PARIS | Four more COVID-19 cases were reported by the Monroe County Health Department on Friday morning.
Neighboring Ralls Country reported 20 cases as of Friday.
The case count in Monroe County is now 16, including six active cases, said Paula Delaney, director of the Monroe County Health Department. She said none of the new cases appear to be travel related.
Cases in Monroe County are a small fraction of the 50,323 cases reported in the state by the Missouri Department of Health and Seniors Services, as of 2 p.m. on Friday. That was an increase of more than 3,400 cases in two days. The department reports that Missouri has 1,243 deaths attributed the coronavirus, with 10 new deaths reported on Friday.
Delaney said staff tracers for the Monroe County Health Department are conducting contact tracing, to determine who may have been exposed to the COVID-19 virus by those who were reported positive overnight.
“As soon as we were notified by the state this morning (Friday), we started contacting the affected people and began contact tracing,” Delaney said. “We are not here 24/7, but as soon as the state makes contact, our work begins.”
Delaney said that the Health Department learned on Friday afternoon that one of the new positive cases is a person who visited Pleasant Green Baptist Church near Madison, Mo., on July 26, 2020, for Sunday morning services. Direct contacts were unable to be identified during contact tracing.
“If you were at Pleasant Green Baptist Church for Sunday morning services on Sunday, July 26, 2020, please monitor for symptoms until Aug. 9, 2020,” she said. “It is important to remember that anyone you come into contact with could be a potential carrier. Please take preventive measures at all times to help reduce the risk of contracting the virus.”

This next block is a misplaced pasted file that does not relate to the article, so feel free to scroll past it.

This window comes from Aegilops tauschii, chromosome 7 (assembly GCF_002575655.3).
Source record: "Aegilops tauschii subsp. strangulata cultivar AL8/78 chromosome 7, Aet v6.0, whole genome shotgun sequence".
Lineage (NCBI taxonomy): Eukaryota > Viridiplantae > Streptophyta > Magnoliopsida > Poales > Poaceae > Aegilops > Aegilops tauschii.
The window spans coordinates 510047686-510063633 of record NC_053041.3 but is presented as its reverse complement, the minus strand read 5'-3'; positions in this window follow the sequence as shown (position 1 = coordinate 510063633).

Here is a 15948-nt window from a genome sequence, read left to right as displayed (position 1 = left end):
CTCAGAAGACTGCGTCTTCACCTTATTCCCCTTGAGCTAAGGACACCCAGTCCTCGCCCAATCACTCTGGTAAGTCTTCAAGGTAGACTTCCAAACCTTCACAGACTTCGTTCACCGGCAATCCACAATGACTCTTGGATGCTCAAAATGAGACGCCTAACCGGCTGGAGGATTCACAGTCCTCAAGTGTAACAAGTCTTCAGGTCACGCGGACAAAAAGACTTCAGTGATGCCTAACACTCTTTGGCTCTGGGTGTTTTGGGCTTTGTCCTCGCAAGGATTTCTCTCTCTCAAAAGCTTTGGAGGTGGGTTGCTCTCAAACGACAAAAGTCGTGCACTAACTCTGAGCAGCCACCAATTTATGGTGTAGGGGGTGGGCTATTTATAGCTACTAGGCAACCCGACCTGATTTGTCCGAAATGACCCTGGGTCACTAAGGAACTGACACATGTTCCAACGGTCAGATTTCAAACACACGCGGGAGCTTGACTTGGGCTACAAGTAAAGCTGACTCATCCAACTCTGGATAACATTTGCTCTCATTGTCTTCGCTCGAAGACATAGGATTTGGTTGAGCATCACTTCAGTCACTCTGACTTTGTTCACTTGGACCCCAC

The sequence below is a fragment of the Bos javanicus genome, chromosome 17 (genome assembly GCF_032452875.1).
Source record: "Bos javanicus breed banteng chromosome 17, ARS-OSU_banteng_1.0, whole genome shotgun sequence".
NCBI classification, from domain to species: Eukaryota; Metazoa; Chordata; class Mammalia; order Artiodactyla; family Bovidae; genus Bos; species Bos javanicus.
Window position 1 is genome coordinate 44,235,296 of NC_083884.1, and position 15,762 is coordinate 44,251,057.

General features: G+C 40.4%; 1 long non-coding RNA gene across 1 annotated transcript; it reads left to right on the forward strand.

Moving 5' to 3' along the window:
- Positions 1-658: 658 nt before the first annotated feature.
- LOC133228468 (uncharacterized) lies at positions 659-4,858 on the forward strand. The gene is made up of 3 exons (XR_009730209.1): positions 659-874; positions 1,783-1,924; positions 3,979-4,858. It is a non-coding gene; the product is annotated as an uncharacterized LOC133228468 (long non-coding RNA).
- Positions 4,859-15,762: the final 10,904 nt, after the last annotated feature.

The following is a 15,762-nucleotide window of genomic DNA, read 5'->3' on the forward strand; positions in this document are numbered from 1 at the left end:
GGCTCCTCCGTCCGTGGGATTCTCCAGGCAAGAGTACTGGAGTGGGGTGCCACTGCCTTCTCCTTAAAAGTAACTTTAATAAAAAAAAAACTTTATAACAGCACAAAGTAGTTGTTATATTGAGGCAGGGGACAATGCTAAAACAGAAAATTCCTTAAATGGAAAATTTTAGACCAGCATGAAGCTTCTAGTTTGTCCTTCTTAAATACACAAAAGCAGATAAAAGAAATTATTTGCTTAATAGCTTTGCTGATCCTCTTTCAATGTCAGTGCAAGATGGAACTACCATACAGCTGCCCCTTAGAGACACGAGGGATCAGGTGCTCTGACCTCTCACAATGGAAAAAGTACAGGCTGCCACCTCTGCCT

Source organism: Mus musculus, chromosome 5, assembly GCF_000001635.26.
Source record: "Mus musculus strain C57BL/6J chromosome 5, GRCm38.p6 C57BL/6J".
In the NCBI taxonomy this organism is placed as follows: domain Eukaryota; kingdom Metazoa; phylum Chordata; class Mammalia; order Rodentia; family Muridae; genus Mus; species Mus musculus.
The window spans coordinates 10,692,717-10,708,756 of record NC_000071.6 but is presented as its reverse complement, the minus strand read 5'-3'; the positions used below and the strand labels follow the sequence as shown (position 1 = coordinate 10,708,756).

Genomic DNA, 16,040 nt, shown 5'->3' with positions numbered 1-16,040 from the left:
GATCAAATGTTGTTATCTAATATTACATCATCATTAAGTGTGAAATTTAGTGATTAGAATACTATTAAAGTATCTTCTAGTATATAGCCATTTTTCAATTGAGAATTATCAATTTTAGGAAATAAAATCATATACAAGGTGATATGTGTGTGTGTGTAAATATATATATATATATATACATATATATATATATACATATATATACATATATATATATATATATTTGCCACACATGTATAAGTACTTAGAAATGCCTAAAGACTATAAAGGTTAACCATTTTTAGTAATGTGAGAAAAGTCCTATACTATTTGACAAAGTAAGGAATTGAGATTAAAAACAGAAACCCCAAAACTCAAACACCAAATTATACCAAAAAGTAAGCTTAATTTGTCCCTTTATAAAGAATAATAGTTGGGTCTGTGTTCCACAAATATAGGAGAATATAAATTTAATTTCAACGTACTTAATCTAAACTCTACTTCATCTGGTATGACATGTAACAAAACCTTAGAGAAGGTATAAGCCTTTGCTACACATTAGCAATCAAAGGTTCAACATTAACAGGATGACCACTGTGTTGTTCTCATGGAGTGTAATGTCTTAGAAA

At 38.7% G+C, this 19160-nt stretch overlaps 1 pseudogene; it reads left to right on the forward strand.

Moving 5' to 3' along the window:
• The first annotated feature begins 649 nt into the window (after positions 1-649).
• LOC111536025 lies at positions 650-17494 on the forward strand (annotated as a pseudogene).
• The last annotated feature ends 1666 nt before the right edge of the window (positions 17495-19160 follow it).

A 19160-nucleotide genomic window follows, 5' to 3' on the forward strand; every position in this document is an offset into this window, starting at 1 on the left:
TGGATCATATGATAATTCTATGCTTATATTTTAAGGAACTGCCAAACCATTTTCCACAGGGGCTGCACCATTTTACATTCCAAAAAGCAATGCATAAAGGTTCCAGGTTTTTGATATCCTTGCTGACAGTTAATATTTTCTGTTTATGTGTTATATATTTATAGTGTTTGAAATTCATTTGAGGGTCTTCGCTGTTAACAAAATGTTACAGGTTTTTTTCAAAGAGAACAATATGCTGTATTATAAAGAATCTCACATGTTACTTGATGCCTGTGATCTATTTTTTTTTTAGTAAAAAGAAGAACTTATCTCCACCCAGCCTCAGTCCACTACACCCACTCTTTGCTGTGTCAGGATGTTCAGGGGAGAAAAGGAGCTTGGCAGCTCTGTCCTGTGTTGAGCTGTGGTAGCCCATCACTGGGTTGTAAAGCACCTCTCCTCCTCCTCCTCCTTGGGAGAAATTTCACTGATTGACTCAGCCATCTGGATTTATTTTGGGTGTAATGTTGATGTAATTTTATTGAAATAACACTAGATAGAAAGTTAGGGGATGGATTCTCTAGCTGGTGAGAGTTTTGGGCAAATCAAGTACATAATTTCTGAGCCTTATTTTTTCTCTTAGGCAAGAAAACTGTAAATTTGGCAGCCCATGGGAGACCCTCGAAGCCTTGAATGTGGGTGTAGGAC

Delaney said that contact tracers try to determine where those who test positive have been over the last two days.
“We are asking where they have been to within six feet of someone else for at least 15 minutes,” Delaney said.
She said that when contact tracers find people who may have been exposed, they recommend an immediate quarantine of 14 days.
“There is no need to rush out and be tested because that can lead to negative results that can give a false sense of security,” she said. “They need to quarantine and watch out for symptoms of the virus.”
She said that people she sees in public and who call her office are growing weary of the COVID-19 pandemic and the precautions that are being recommended against the disease. The problem, said Delaney, is that rural communities are not immune to COVID-19.
Although Monroe County will not likely issue mandates on conduct or limit businesses, she said the precautions recommended by the Centers for Disease Control and Prevention are important safety measures.
“There will not be a mandate, but it just makes sense to stay out of crowds, wash your hands with warm water and soap frequently and, if you can tolerate, wear a mask,” she said.